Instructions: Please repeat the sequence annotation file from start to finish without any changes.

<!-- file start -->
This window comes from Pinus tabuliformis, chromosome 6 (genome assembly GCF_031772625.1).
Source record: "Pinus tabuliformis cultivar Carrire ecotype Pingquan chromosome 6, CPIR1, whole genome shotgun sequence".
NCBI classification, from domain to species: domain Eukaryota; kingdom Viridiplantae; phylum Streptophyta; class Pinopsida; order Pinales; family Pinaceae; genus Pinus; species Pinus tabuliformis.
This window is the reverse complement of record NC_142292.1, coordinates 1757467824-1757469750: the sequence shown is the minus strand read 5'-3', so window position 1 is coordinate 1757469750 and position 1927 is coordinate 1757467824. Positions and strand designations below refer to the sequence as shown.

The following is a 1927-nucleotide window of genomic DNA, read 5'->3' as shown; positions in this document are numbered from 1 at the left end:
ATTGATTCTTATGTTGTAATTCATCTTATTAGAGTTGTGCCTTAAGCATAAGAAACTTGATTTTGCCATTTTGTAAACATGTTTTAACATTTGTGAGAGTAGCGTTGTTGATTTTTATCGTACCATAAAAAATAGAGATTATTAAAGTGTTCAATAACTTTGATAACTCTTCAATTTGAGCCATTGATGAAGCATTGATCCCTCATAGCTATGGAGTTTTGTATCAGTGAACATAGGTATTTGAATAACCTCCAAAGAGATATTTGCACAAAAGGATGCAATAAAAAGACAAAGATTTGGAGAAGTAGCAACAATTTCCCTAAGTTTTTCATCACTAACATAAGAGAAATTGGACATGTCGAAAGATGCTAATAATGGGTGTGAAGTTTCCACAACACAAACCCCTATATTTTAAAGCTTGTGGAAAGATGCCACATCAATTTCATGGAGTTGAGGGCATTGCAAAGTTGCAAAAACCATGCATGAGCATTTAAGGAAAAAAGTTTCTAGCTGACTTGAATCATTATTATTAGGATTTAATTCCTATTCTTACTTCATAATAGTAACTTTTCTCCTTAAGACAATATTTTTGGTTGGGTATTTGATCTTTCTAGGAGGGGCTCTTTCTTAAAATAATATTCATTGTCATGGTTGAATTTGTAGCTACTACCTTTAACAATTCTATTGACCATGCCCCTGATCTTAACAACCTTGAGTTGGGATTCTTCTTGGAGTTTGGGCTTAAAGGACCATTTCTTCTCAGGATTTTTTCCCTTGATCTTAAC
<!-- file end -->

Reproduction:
This window comes from Pinus tabuliformis, chromosome 6 (genome assembly GCF_031772625.1).
Source record: "Pinus tabuliformis cultivar Carrire ecotype Pingquan chromosome 6, CPIR1, whole genome shotgun sequence".
NCBI classification, from domain to species: domain Eukaryota; kingdom Viridiplantae; phylum Streptophyta; class Pinopsida; order Pinales; family Pinaceae; genus Pinus; species Pinus tabuliformis.
This window is the reverse complement of record NC_142292.1, coordinates 1757467824-1757469750: the sequence shown is the minus strand read 5'-3', so window position 1 is coordinate 1757469750 and position 1927 is coordinate 1757467824. Positions and strand designations below refer to the sequence as shown.

The following is a 1927-nucleotide window of genomic DNA, read 5'->3' as shown; positions in this document are numbered from 1 at the left end:
ATTGATTCTTATGTTGTAATTCATCTTATTAGAGTTGTGCCTTAAGCATAAGAAACTTGATTTTGCCATTTTGTAAACATGTTTTAACATTTGTGAGAGTAGCGTTGTTGATTTTTATCGTACCATAAAAAATAGAGATTATTAAAGTGTTCAATAACTTTGATAACTCTTCAATTTGAGCCATTGATGAAGCATTGATCCCTCATAGCTATGGAGTTTTGTATCAGTGAACATAGGTATTTGAATAACCTCCAAAGAGATATTTGCACAAAAGGATGCAATAAAAAGACAAAGATTTGGAGAAGTAGCAACAATTTCCCTAAGTTTTTCATCACTAACATAAGAGAAATTGGACATGTCGAAAGATGCTAATAATGGGTGTGAAGTTTCCACAACACAAACCCCTATATTTTAAAGCTTGTGGAAAGATGCCACATCAATTTCATGGAGTTGAGGGCATTGCAAAGTTGCAAAAACCATGCATGAGCATTTAAGGAAAAAAGTTTCTAGCTGACTTGAATCATTATTATTAGGATTTAATTCCTATTCTTACTTCATAATAGTAACTTTTCTCCTTAAGACAATATTTTTGGTTGGGTATTTGATCTTTCTAGGAGGGGCTCTTTCTTAAAATAATATTCATTGTCATGGTTGAATTTGTAGCTACTACCTTTAACAATTCTATTGACCATGCCCCTGATCTTAACAACCTTGAGTTGGGATTCTTCTTGGAGTTTGGGCTTAAAGGACCATTTCTTCTCAGGATTTTTTCCCTTGATCTTAAC